Don't Go in the House (1980)

Don’t Go in the House (1980)

4 Beers

Donald “Donny” Kohler (Dan Grimaldi) might be a bit touched in the head, but he has a fantastic collection of life-sized adult dolls.  They are nude, attractive, and, much like a fine brisket, a bit crispy on the outer skin.  Blackened to perfection by the flamethrower he’s swiped from work, this collection is bound to get him in a whole lot of trouble.  The most disturbing thing about them, though, is that he knows each and every one of them in some capacity and most of them were brought to his mother’s house against their will. 

Socially awkward and full of inappropriate responses to fire, flames, and anything explosive, Kohler is all about pleasing his mother.  Unfortunately, on the day Don’t Go In The House (aka The Burning) opens, he comes home from a work accident only to discover that his dear, sweet, and psychotic mother has passed away.  As a response to the tragedy, something inside – way down deep inside of him – suddenly snaps.  He might think he’s finally free from his repressive mother, but he’s dead wrong.

And that’s how the killing begins in this fiery horror flick. 

Buried by time and unfairly censored when it was finally released in 1987, Scorpion Releasing presents the rarely seen uncut version of Don’t Go In The House with a new 2K scan of the original camera negatives on blu-ray for the very first time.  The memorable horror flick was written and directed by Joseph Ellison, but its obvious inspiration – Hitchcock’s Psycho – has made it easily dismissible by far too many critics.

Don’t Go In The House is far more disturbing than Hitchcock’s film.  It’s trashier and easily more flawed, but all that’s to be expected.  It is also a bit more frightening and surreal than one might suppose.  All of which, when dealing with childhood abuse that suddenly becomes a person’s modus operandi, can be very unsettling.  We get flashbacks of his mother’s continued abuse when he was a child, but none of that tames our sickened response to the ladies he decides to burn alive.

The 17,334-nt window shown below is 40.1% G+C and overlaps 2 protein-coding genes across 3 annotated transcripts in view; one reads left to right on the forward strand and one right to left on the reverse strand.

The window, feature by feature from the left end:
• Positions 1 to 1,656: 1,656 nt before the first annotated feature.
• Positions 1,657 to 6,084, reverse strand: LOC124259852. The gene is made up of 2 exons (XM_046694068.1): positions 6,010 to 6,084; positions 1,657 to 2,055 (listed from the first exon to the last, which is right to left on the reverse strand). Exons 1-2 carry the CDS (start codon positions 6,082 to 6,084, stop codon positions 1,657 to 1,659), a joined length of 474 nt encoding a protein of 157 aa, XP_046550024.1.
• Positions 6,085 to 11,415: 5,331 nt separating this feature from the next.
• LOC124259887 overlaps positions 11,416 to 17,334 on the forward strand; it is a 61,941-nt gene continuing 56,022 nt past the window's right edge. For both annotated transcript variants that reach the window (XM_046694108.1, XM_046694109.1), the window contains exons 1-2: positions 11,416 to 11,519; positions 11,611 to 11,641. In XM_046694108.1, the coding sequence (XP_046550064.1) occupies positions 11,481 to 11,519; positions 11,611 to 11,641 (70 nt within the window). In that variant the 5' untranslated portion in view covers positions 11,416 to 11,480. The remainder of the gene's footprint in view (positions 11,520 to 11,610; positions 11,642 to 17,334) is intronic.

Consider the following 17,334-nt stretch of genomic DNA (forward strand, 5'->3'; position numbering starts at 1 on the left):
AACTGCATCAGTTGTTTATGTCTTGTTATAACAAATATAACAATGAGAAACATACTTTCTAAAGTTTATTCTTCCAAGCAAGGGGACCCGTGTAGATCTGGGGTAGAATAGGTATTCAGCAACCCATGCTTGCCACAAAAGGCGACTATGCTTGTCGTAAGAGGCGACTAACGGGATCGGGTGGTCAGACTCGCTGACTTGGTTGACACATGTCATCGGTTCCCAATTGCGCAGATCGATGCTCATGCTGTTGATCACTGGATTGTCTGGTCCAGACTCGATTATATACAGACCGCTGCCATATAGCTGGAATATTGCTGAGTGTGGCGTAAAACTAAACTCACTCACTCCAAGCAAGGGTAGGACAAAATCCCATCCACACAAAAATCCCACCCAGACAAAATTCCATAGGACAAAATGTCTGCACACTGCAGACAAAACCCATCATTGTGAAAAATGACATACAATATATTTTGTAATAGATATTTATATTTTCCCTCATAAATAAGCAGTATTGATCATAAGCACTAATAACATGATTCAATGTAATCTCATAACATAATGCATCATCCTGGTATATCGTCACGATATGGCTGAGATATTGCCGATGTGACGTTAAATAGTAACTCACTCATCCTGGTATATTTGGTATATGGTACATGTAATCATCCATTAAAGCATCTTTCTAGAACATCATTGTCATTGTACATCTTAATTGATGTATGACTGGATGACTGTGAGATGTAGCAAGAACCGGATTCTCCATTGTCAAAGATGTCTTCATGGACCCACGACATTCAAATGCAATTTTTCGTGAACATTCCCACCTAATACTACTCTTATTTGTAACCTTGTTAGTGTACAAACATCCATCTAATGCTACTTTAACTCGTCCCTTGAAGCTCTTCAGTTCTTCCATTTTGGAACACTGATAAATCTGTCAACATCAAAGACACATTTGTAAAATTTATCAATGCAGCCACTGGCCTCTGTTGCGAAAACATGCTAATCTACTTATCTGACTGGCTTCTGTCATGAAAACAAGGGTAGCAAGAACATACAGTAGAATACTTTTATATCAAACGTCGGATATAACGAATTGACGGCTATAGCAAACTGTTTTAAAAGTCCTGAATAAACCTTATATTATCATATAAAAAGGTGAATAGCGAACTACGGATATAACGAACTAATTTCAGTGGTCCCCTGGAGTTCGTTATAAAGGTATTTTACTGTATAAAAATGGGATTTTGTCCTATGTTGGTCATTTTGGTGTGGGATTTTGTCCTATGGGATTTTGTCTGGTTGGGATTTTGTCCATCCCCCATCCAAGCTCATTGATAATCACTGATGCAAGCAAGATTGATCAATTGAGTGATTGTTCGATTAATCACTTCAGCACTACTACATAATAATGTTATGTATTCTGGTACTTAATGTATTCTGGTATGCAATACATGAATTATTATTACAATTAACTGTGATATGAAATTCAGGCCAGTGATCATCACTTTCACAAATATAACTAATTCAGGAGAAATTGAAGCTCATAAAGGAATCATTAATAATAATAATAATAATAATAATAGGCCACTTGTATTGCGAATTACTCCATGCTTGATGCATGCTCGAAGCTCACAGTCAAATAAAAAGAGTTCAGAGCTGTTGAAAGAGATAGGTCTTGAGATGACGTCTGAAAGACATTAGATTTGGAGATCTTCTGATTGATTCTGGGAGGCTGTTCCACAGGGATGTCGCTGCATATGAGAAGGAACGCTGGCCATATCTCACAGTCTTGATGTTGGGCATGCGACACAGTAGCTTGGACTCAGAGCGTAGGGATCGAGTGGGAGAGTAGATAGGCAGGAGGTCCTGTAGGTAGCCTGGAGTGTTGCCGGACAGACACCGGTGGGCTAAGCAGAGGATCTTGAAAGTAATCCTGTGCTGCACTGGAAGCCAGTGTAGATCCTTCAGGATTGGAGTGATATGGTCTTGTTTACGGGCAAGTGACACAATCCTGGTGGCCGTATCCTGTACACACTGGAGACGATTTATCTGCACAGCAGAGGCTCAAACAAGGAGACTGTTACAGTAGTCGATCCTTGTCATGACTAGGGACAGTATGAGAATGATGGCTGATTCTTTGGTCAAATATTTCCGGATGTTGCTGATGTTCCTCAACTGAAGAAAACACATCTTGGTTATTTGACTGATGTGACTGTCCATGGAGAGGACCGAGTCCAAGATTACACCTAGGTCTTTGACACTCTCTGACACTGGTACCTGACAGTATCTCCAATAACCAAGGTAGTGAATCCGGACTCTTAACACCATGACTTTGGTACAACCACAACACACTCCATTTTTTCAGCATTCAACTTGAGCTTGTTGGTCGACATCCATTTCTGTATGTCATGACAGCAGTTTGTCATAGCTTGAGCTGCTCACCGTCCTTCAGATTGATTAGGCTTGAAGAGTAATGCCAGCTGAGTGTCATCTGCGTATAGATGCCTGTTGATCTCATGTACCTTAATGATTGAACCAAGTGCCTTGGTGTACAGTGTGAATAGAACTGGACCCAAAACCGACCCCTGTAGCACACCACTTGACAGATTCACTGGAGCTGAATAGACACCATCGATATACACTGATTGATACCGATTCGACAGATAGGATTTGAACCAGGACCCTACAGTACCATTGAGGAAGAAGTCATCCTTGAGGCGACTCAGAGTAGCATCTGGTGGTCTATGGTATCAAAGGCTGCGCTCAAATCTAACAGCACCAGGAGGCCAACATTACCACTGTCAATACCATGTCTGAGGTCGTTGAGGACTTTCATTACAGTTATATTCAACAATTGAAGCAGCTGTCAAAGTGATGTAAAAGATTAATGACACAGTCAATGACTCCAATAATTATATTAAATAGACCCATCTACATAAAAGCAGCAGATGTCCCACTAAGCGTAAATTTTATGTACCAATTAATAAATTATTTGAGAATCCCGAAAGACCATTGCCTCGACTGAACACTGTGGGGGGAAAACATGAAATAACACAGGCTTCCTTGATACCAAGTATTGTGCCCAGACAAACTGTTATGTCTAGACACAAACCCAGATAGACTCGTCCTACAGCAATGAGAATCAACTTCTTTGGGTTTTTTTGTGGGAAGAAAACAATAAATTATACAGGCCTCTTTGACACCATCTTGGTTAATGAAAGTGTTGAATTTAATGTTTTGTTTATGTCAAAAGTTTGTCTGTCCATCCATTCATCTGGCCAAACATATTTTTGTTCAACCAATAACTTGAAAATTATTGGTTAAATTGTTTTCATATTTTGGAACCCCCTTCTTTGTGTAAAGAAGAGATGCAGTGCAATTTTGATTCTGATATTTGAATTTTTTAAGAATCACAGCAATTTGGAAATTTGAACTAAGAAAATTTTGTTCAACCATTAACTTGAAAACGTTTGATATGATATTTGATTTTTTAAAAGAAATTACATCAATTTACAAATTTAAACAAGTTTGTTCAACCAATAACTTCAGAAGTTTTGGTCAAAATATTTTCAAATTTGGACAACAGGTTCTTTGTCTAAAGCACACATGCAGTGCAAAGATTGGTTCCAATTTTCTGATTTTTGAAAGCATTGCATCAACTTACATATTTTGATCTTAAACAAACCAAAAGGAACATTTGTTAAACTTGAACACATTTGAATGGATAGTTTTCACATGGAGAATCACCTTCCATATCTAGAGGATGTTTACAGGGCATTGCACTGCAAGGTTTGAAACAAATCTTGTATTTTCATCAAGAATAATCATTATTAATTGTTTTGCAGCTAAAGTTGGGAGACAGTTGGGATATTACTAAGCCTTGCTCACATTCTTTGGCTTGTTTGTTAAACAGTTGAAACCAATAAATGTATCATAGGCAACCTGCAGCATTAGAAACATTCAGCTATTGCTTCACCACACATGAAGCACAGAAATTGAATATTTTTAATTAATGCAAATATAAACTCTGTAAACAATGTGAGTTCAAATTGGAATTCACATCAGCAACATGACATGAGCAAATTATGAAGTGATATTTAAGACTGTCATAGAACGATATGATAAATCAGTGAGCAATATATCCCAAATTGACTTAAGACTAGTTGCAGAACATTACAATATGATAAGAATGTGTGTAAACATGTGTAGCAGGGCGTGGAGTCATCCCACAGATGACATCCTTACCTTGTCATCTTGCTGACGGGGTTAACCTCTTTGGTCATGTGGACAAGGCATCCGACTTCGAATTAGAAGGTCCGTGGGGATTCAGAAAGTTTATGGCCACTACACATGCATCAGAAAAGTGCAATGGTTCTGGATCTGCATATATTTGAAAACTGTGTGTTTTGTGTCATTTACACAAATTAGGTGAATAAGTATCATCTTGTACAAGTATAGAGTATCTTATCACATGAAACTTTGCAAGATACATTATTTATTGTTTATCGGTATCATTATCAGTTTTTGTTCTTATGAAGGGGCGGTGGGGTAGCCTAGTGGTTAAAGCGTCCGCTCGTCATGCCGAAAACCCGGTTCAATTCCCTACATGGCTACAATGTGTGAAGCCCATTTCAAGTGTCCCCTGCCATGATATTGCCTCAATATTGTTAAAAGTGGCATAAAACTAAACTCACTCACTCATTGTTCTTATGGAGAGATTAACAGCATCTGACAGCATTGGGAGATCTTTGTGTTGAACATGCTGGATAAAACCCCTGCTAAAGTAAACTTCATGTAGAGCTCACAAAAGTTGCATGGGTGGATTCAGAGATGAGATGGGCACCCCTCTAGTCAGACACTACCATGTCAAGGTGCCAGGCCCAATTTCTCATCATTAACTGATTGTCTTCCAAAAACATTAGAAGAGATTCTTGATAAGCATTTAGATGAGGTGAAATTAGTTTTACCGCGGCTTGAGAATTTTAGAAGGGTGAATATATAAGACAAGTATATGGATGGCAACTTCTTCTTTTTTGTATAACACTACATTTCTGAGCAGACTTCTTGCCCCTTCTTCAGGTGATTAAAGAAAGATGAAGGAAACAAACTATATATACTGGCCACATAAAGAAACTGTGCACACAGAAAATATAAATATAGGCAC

You see, Donald remains haunted by his mother.  He doesn’t bother to bury her, letting her rot in her upstairs bedroom, and cons the women he meets into coming in to his house – hence the title of the movie – before introducing them to his mother, tying them up, and then burning them alive.  He then dresses them like dolls and places their charred remains in the room with his mother so that they might entertain her.  It doesn’t help that Donny hears voices telling him that he is the “master of the flame” now and, yes, he believes it.

But is his mother entertained?  The voices Donald keeps hearing and the figures he keeps seeing in the house suggest otherwise.

To be truthful, Ellison’s movie is completely fucked up.  It’s also effective at creating the sort of tense atmosphere that suggests a world where damn near anything is possible as Donald goes about his business.  His first kill is seriously twisted and graphic, making even the strongest Horror Hound out there likely to flinch and (maybe) bat an eye.  I’m not even sure how the effect of burning that poor girl alive was pulled off; it’s that realistic.

Don’t Go In The House is now available on blu-ray.  In spite of its title, you’ll be hard pressed not to enter that open door once you crack its case and peer at the reversible sleeve art.  A steel room perfect for revenge housing all the ghosts that keep dragging him down into the earth…

…but how far down you go with him is entirely up to your viewing habits just Don’t Go In The House.

Blu-ray Specifications:

Presented in a 1.78:1 aspect ratio, the restoration of Don’t Go In The House is expressive and rippling with details.  Colors swing back and forth from cool blues to warm reds.  There is a noticeable upgrade from what has been seen before on DVD. Black levels are deep and respected for their differing shades. The color, while not bright (by design), is naturally saturated and expressive. A new layer of clarity equally illustrates the location and its corners; shadows are livelier.  The 2.0 DTS-HD MA sound mix handles the audio well enough. 

Commentary:

The commentary from actor Dan Grimaldi is interesting as it details his recollections of the shoot and the film’s initial reception and ultimate censoring.

Special Features:

We get a peek at the title card sequence that restores the title and forgoes “The Burning” and two new interviews from the cast and crew of the feature.  There’s an additional scene and looks at the locations used in the movie – especially the house, which has been everything from a building for the super rich to living dwellings for the super poor.  Scorpion Releasing provides a lot of interesting supplemental material on this release.

Dan Grimaldi Interview (11 min)

Robert Osth Interview (25 min)

"Don't Go in the House…Again" (11 min)

"Ghost Hunting in the Strauss Mansion" (8 min)

Alternate Title Card (2 min)

Additional Scene (1 min)

T.V. Spot

Theatrical Trailer 

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